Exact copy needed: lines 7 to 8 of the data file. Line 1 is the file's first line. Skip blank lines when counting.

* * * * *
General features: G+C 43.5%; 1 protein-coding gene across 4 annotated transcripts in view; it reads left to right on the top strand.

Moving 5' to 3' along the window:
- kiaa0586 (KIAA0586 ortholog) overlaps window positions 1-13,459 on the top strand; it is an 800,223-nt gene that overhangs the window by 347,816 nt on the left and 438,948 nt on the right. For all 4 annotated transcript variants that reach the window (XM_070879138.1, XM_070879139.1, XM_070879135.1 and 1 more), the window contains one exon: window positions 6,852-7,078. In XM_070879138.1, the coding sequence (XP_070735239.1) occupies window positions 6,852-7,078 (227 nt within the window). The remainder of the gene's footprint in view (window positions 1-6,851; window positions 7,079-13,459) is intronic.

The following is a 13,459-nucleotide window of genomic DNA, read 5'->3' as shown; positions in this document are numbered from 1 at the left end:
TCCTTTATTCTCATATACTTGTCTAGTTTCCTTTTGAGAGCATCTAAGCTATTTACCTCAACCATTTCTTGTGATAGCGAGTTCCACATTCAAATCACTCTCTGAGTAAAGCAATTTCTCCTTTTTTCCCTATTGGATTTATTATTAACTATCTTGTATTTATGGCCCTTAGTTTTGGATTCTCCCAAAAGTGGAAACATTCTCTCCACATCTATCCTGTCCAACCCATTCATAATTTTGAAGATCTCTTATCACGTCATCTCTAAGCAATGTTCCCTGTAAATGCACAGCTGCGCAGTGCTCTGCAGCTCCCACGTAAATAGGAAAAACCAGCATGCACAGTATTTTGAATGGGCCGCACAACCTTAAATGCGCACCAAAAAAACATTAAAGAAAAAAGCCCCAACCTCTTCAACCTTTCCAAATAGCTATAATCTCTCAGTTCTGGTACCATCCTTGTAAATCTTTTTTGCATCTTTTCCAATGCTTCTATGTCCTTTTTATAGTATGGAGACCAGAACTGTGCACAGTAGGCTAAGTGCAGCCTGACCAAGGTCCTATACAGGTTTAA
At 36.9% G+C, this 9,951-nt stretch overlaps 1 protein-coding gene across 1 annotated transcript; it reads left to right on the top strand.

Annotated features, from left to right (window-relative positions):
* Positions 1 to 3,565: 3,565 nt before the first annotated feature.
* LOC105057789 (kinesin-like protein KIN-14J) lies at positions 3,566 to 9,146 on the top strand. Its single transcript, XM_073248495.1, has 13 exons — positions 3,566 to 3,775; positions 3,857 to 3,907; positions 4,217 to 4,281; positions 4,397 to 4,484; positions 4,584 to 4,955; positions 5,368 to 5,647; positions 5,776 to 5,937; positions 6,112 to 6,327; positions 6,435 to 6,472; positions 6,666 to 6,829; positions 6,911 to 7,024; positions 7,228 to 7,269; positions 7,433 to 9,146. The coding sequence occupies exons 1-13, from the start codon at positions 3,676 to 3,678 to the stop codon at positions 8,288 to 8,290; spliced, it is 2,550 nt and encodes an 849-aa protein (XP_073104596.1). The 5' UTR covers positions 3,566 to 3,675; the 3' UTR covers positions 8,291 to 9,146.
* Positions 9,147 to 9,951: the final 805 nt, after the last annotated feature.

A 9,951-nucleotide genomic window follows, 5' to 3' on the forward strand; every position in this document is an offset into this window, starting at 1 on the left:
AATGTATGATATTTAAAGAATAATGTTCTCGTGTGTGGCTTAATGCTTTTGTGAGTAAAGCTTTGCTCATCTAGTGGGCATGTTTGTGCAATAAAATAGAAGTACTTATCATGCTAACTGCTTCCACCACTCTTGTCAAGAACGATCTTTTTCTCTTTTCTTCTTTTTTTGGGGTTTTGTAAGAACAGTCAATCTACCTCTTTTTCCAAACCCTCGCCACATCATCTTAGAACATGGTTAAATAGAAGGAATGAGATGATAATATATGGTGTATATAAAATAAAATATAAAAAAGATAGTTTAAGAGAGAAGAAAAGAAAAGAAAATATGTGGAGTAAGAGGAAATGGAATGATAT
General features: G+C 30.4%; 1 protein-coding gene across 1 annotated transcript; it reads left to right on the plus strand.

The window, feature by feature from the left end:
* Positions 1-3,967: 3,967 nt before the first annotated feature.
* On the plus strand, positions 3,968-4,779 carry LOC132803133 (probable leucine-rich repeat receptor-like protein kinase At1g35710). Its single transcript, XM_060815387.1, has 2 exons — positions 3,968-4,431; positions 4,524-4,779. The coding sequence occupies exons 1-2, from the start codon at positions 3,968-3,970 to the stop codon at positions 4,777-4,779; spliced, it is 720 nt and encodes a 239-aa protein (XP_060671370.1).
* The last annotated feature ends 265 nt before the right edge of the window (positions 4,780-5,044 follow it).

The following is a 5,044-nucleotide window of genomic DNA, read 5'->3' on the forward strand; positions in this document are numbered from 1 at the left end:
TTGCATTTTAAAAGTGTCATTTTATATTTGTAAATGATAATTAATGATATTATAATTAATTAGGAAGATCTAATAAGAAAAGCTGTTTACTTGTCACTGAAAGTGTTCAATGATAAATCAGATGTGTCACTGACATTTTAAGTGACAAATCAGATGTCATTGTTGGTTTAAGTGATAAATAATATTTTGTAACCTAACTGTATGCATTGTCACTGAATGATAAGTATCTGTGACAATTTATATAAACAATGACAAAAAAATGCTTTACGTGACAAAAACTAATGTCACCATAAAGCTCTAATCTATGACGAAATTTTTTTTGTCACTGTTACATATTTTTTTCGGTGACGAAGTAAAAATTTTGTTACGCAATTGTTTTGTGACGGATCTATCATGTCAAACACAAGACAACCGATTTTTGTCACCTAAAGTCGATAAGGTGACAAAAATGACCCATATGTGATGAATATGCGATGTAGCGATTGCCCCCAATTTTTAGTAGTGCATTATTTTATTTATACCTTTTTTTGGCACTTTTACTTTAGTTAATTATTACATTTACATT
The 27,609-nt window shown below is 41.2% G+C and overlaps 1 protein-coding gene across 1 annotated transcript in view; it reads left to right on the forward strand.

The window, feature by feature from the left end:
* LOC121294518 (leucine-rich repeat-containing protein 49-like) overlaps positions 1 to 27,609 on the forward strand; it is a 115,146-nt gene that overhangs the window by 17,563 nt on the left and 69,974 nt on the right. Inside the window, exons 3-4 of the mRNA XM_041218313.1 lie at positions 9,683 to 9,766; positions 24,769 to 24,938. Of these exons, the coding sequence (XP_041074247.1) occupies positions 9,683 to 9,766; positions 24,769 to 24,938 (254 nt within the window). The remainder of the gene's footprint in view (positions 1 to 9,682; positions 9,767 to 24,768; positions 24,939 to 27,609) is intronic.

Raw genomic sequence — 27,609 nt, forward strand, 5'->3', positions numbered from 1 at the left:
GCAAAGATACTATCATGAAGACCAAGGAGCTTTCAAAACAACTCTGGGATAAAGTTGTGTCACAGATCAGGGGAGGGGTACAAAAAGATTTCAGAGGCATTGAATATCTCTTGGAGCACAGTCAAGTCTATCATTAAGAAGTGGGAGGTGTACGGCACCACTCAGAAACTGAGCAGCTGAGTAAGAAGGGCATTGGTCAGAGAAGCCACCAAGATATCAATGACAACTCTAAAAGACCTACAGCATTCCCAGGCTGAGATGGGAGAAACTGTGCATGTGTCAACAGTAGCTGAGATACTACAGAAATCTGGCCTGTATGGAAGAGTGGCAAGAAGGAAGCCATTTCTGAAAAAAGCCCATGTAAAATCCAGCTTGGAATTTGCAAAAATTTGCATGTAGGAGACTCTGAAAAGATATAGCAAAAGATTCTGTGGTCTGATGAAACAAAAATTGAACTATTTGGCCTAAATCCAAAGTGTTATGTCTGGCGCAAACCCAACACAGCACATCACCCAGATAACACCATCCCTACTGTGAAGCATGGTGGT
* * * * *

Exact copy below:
Annotated features, from left to right (window-relative positions):
* Positions 1 to 3,565: 3,565 nt before the first annotated feature.